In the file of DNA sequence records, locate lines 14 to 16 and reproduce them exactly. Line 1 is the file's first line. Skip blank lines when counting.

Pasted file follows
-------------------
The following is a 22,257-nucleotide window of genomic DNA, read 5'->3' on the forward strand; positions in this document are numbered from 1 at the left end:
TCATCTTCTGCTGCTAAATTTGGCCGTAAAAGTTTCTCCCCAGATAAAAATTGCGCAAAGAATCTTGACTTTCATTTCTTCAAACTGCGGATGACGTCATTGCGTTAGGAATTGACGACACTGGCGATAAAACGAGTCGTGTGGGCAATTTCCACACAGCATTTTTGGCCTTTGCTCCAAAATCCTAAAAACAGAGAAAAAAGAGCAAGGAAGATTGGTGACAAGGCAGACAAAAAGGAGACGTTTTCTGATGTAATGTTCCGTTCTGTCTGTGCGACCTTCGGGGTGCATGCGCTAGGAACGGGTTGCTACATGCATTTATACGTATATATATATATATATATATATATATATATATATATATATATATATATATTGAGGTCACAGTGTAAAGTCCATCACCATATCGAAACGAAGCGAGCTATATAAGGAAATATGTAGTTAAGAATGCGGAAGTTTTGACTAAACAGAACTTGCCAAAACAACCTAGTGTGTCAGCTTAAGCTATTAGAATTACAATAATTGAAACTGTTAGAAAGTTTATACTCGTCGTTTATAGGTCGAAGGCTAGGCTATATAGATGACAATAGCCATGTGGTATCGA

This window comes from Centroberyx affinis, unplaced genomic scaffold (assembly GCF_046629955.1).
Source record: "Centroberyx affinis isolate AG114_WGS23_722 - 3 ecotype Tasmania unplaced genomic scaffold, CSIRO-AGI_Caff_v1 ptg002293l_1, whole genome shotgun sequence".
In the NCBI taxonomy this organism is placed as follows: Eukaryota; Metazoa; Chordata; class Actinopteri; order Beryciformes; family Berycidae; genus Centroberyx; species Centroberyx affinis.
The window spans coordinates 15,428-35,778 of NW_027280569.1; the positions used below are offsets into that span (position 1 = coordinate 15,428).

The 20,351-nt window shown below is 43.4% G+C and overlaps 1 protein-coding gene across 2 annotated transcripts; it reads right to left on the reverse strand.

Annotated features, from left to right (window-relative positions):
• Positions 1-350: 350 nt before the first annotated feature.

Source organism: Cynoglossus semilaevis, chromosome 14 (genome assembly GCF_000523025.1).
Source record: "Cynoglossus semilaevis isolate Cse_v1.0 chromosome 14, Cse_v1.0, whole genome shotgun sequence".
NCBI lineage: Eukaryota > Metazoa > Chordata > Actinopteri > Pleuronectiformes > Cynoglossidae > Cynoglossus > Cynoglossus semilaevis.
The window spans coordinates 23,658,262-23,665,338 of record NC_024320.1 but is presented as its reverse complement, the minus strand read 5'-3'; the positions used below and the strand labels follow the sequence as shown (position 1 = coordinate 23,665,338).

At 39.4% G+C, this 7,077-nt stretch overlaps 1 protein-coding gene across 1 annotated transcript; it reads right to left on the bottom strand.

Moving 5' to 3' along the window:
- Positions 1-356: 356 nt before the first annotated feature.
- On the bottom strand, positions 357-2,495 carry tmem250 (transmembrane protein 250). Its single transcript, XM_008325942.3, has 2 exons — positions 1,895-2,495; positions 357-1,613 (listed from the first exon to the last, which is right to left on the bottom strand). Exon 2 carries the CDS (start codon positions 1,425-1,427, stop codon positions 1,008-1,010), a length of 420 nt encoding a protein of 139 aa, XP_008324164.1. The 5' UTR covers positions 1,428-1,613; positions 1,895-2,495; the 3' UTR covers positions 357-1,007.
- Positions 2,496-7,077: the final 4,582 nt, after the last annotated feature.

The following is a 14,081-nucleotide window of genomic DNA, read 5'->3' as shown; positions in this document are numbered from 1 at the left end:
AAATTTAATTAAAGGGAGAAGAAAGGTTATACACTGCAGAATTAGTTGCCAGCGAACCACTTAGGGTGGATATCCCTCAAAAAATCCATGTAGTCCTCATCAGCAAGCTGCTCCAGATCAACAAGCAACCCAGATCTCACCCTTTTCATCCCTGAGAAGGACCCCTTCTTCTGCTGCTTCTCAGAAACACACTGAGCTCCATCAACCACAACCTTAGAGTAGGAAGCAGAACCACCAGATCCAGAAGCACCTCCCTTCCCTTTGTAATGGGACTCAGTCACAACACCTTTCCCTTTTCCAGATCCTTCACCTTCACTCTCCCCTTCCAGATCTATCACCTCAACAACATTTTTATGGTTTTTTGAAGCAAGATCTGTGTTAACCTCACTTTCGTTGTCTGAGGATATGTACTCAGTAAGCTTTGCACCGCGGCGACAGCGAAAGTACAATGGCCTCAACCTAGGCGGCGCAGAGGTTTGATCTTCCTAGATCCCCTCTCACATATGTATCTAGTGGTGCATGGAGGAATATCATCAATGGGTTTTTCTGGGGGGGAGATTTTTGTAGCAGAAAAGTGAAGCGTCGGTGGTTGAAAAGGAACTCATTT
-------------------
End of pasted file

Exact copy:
At 39.4% G+C, this 7,077-nt stretch overlaps 1 protein-coding gene across 1 annotated transcript; it reads right to left on the bottom strand.

Moving 5' to 3' along the window:
- Positions 1-356: 356 nt before the first annotated feature.